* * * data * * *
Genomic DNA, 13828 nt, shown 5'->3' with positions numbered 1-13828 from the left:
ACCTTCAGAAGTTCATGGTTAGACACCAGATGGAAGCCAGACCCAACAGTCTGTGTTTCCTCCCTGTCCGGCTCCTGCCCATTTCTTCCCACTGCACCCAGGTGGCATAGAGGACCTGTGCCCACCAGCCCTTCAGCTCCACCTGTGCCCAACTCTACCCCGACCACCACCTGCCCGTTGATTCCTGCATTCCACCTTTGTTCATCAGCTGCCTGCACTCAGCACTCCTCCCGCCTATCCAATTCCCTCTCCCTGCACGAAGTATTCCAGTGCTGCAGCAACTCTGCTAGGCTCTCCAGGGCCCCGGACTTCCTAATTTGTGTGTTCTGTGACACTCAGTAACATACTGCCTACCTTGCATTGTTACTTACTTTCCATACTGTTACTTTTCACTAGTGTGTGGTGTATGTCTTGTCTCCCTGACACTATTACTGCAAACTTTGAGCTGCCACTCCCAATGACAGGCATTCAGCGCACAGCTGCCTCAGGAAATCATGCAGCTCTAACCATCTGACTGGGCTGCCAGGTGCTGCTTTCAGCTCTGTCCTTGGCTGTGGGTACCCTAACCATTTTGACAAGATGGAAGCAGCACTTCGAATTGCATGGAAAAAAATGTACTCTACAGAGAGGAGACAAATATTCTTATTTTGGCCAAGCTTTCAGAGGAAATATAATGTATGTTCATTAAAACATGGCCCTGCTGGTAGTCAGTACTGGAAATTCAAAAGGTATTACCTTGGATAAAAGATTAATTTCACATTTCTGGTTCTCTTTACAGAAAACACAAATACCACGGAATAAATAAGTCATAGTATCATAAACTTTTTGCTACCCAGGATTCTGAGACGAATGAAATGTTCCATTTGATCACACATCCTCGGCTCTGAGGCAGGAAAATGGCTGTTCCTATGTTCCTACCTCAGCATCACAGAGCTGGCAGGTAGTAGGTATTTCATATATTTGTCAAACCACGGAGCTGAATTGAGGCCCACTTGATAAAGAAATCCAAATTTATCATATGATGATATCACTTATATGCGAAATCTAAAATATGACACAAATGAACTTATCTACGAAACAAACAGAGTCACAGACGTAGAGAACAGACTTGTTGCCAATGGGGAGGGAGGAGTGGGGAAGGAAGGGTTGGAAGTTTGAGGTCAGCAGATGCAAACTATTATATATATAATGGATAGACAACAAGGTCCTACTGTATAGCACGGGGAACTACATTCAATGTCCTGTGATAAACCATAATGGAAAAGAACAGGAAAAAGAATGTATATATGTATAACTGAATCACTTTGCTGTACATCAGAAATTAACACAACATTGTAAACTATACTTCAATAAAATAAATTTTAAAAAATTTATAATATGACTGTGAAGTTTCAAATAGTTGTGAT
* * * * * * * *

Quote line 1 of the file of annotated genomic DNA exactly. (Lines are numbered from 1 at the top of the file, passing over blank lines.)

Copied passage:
Genomic DNA, 13828 nt, shown 5'->3' with positions numbered 1-13828 from the left: